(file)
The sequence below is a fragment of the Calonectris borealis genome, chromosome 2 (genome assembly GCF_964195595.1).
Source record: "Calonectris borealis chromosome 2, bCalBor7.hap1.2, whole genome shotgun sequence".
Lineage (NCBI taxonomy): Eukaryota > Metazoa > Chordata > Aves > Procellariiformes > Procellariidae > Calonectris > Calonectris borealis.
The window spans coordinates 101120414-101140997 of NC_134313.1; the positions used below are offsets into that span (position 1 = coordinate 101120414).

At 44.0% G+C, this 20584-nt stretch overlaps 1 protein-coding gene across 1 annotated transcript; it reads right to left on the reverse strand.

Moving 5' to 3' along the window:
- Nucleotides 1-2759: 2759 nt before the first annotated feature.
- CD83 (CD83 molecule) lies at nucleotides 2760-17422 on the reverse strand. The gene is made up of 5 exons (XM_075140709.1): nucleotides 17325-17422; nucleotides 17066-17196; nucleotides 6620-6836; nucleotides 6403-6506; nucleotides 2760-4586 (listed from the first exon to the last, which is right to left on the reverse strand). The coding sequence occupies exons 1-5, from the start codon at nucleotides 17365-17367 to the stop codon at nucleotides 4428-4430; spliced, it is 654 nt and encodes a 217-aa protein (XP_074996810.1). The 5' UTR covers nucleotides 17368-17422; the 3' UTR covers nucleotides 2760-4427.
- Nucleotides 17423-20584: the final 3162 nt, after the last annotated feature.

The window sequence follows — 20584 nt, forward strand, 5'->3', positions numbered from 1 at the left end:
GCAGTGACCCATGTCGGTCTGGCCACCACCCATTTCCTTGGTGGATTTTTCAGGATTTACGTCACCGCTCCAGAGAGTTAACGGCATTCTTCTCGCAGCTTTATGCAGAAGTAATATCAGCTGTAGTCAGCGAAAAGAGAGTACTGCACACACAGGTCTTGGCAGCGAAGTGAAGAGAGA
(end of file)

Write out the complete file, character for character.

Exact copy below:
The sequence below is a fragment of the Calonectris borealis genome, chromosome 2 (genome assembly GCF_964195595.1).
Source record: "Calonectris borealis chromosome 2, bCalBor7.hap1.2, whole genome shotgun sequence".
Lineage (NCBI taxonomy): Eukaryota > Metazoa > Chordata > Aves > Procellariiformes > Procellariidae > Calonectris > Calonectris borealis.
The window spans coordinates 101120414-101140997 of NC_134313.1; the positions used below are offsets into that span (position 1 = coordinate 101120414).

At 44.0% G+C, this 20584-nt stretch overlaps 1 protein-coding gene across 1 annotated transcript; it reads right to left on the reverse strand.

Moving 5' to 3' along the window:
- Nucleotides 1-2759: 2759 nt before the first annotated feature.
- CD83 (CD83 molecule) lies at nucleotides 2760-17422 on the reverse strand. The gene is made up of 5 exons (XM_075140709.1): nucleotides 17325-17422; nucleotides 17066-17196; nucleotides 6620-6836; nucleotides 6403-6506; nucleotides 2760-4586 (listed from the first exon to the last, which is right to left on the reverse strand). The coding sequence occupies exons 1-5, from the start codon at nucleotides 17365-17367 to the stop codon at nucleotides 4428-4430; spliced, it is 654 nt and encodes a 217-aa protein (XP_074996810.1). The 5' UTR covers nucleotides 17368-17422; the 3' UTR covers nucleotides 2760-4427.
- Nucleotides 17423-20584: the final 3162 nt, after the last annotated feature.

The window sequence follows — 20584 nt, forward strand, 5'->3', positions numbered from 1 at the left end:
GCAGTGACCCATGTCGGTCTGGCCACCACCCATTTCCTTGGTGGATTTTTCAGGATTTACGTCACCGCTCCAGAGAGTTAACGGCATTCTTCTCGCAGCTTTATGCAGAAGTAATATCAGCTGTAGTCAGCGAAAAGAGAGTACTGCACACACAGGTCTTGGCAGCGAAGTGAAGAGAGA